7 Tips to Leave Your Pre-Shift Anxiety at the Door

Nursing is a highly respectable and productive career that is growing every day. However, it’s a fairly stressful job that can often not keep up with the demands of the healthcare industry. The majority of nurses regularly experience emotional burnout, anxiety, stress, and even physical burnout. Nurses experience stress in the lead-up to their shifts, either right before or, sometimes, days before. This is called anticipatory anxiety or, more specifically, for nurses, pre-shift anxiety

What is Pre-Shift Anxiety? 

Anticipatory anxiety or pre-shift anxiety is anxiety or dread leading up to an event. It can vary from normal worrying to severe anxiety and panic attacks. It often stems from fear, such as having a panic attack, making mistakes, or something stressful happening in front of others. 

For nurses, this can include things like:

  • Dealing with a difficult patient
  • A traumatic patient experience
  • Working short-staffed
  • Even dealing with their colleagues

These feelings of dread and anxiety can start as early as the day before a shift. They can interfere with life, including time off with friends and family, sleep, and general health. 

7 Tips for Pre-Shift Anxiety

So, what can you do to prevent this anxiety from occurring? Here are a few tips: 

1. Prepare the day before. 

Ensuring you have everything ready when you get up in the morning can help alleviate anticipatory anxiety and decision fatigue. Things like meal prep and laying out clothing can lessen the likelihood of anxiety-inducing events in the morning. Studies show that preparing meals in advance helps prevent decision fatigue daily and helps people make better choices regarding healthy food. Having a healthy lunch made in the morning before a shift can prevent further worries and anxieties. 

2. Get enough sleep. 

Getting enough sleep can improve mental health as a whole. Anxiety can be much worse in the morning and before a shift after a bad night’s sleep. Dealing with fatigue on top of the anxiety can make a shift unbearable. Sleeping at least seven hours has been shown to decrease rates of panic disorders and depression throughout the lifespan. Making sure to get those seven hours before a shift can help alleviate the pre-shift anxiety.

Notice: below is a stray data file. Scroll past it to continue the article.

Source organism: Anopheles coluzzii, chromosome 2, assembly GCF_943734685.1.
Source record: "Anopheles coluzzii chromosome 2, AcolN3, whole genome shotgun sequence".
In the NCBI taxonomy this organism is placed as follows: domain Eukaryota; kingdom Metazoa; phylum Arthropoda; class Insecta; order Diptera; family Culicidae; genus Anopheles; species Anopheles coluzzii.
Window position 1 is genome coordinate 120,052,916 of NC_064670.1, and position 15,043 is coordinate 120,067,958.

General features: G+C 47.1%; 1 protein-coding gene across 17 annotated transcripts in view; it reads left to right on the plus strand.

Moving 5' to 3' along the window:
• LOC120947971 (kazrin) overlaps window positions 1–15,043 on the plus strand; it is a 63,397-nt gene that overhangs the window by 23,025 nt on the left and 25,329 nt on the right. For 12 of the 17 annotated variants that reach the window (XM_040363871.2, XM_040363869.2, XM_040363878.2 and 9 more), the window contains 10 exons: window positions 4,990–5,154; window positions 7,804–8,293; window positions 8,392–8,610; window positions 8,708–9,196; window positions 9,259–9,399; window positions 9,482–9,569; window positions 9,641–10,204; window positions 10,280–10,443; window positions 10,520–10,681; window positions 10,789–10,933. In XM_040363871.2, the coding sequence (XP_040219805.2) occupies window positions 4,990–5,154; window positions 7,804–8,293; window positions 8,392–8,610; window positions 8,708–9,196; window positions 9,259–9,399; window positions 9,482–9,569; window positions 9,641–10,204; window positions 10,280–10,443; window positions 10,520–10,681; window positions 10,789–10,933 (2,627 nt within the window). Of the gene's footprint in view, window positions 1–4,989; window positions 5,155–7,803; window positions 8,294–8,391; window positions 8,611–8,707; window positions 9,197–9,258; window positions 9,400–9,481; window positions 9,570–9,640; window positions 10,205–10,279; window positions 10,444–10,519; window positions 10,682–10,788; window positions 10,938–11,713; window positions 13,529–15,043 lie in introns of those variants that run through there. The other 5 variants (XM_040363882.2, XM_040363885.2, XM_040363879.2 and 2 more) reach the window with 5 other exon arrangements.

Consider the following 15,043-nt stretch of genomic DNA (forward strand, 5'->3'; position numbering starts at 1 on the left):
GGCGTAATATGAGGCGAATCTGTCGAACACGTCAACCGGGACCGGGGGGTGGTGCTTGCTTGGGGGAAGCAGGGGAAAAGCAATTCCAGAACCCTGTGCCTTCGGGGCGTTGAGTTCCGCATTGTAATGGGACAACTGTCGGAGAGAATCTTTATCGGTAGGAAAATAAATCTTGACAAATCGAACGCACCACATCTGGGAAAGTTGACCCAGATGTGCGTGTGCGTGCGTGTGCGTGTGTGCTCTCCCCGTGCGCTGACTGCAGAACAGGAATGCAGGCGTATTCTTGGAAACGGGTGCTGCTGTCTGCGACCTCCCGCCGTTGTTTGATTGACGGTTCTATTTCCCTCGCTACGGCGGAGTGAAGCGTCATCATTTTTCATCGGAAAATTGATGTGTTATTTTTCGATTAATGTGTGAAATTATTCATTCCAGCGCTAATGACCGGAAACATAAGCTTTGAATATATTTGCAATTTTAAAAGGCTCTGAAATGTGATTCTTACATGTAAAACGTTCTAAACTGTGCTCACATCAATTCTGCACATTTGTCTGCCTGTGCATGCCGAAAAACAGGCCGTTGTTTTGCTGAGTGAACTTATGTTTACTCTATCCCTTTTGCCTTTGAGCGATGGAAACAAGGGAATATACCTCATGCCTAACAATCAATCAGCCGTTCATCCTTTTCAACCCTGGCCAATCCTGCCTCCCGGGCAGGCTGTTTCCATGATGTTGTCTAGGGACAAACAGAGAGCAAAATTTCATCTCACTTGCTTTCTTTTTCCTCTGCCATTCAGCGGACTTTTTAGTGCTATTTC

3. Repeat positive affirmations. 

Repeating positive affirmations daily has improved mental health, especially around anxiety, depression, and feelings of self-worth. The repetition is the important part of this action. Saying something positive once won’t improve any aspect of mental health. Repeating them daily helps to rewire the brain. For added impact, repeat tour affirmation in your mirror. Looking at your reflection adds increased personal effect and motivation. For pre-shift anxiety, repeat things like: 

  • I am a good nurse 
  • Everything will be okay 
  • I am enough 
  • I am smart 
  • I can handle whatever is thrown at me 
  • I am brave 
  • Today will be a good day

4. Journal about your “Why”. 

Journaling provides benefits to mental health in a variety of ways. Journaling helps people:

  • Achieve more goals
  • Gain confidence
  • Track progress and growth
  • Reduce anxiety or stress
  • Improve communication skills
  • Find inspiration

Journaling about why you became a nurse can be done in the morning before a shift to rewire the brain, to focus on the positive aspects of the job. 

5. Practice relaxation and mindfulness techniques. 

Practices such as meditation, guided imagery, and deep breathing exercises can be used in the morning before a shift as well. These mindfulness practices help keep the mind focused on the present, slow the heart rate, and truly relax the body and mind. 

6. Talk to someone.

The effects of COVID-19 on nurses have caused many nurses to suffer from PTSD and other mental health conditions. A licensed therapist or counselor can help you cope with anxiety and the stressors of your job. Check with your insurance company to see what mental health services are covered. Additionally, reach out to your facility to see what mental health resources are available for staff. 

7. Leave it at the door. 

A combination of these practices the day before a shift and the morning of can truly help lesson pre-shift or any other type of anticipatory anxiety. Regular practice of these is essential, and the more often they are done, the more benefits they’ll show. Practicing these tips helps lessen anxiety daily and decreases the incidence of things like panic attacks. 

Working in healthcare is difficult enough without the added concerns of anxiety or depression. Nurses can try these tips to leave their pre-shift anxiety at the door and be the best they can be for their patients.

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Alison Shely, DNP, FNP-C

Alison Shely, DNP, FNP-C is a nurse practitioner, nurse coach, yoga teacher and nurse writer. She’s been a nurse since 2014, working as an RN and FNP in intensive care, women’s health and primary care. She also serves as a mental health coach to other nurses and healthcare workers, concentrating on healthy lifestyles and mental health.

Comments (4)

I bumped on this article in the morning. I experience this every time before each shift. In the last couple of months, the caseload has been on the increase, against a backdrop of staffing shortages.


My anxiety pre nightshifts is excruciating…waiting all day …I’m exhausted when I get there


Very informative


Such great tips!


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